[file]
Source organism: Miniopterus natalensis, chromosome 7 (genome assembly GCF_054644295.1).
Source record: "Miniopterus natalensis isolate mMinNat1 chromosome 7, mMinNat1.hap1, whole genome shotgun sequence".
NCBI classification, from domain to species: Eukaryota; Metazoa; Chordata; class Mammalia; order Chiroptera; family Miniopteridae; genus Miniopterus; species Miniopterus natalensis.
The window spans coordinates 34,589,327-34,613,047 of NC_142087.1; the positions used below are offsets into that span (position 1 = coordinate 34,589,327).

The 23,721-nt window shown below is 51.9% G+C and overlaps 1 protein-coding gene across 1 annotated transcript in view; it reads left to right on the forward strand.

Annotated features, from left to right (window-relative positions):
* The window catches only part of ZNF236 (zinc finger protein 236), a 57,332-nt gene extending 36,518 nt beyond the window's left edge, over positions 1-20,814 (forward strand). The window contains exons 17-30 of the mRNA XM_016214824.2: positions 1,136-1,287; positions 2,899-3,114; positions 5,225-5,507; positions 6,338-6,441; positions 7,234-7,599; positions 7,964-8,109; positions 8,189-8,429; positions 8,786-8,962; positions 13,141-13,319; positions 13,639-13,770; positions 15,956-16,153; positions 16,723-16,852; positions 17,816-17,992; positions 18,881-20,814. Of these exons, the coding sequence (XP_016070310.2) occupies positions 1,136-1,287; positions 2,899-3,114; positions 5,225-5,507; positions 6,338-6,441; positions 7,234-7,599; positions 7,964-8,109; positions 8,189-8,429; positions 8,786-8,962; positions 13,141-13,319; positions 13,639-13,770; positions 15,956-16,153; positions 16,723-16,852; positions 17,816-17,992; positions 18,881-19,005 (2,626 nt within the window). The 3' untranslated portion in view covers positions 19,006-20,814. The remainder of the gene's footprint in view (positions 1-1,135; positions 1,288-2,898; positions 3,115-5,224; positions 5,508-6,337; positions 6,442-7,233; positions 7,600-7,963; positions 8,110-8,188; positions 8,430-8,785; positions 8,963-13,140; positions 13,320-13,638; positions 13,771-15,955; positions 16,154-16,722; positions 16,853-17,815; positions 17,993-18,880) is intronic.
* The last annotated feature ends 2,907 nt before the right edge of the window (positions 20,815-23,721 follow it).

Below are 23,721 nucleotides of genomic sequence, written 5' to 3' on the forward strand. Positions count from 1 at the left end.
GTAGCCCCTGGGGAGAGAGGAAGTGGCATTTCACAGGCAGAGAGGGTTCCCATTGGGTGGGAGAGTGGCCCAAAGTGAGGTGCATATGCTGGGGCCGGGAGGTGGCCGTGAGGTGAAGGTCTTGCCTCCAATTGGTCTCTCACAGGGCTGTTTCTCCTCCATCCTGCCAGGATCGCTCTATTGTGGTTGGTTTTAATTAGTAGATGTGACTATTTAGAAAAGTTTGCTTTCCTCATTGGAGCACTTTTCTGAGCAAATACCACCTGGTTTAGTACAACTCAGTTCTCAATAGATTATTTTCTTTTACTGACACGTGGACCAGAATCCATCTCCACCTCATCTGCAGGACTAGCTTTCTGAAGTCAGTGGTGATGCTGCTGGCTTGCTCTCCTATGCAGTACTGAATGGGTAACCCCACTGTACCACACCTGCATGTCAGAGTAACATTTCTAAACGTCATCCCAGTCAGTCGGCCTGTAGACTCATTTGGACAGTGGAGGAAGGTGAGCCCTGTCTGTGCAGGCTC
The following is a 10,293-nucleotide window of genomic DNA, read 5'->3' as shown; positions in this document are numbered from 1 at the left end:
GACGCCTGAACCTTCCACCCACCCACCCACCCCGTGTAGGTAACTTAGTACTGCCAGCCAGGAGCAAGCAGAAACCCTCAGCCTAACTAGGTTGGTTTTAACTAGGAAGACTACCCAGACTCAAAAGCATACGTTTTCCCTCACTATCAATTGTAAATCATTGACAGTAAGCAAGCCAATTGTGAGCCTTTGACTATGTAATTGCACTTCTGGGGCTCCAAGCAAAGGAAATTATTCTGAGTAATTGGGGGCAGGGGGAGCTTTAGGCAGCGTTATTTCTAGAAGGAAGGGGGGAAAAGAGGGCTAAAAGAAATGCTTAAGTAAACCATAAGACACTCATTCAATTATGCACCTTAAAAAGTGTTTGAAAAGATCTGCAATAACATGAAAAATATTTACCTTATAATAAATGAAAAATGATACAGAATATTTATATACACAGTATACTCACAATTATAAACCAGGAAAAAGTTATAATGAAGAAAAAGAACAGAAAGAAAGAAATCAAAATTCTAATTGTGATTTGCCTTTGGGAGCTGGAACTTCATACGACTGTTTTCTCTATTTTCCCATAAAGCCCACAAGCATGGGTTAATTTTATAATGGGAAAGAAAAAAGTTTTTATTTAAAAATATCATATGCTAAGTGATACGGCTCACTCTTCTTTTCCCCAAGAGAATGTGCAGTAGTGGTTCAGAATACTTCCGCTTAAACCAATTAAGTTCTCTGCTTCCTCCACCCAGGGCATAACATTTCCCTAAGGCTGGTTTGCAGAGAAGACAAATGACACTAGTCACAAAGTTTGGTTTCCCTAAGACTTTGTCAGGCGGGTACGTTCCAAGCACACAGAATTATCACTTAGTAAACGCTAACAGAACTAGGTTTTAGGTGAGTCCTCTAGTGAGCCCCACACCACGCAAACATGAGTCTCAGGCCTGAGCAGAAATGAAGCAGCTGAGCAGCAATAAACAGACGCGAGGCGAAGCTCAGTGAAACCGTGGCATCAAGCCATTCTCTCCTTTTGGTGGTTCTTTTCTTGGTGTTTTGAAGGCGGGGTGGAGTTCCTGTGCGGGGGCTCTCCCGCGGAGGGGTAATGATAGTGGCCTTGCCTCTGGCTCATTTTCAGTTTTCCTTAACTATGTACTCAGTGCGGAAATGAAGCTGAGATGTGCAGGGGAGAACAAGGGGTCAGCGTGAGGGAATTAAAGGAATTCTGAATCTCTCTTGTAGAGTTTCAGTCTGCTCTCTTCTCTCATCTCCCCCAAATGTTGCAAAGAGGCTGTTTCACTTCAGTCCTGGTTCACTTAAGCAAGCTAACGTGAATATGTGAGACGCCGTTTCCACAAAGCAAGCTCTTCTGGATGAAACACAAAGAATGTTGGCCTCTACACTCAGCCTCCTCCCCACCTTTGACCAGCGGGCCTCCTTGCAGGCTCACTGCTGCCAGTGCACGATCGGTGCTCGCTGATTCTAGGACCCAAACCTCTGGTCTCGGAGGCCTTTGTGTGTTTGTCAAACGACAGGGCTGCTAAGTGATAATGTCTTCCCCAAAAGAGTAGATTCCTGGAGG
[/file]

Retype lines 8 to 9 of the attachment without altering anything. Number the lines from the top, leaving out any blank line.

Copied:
* The last annotated feature ends 2,907 nt before the right edge of the window (positions 20,815-23,721 follow it).

Below are 23,721 nucleotides of genomic sequence, written 5' to 3' on the forward strand. Positions count from 1 at the left end.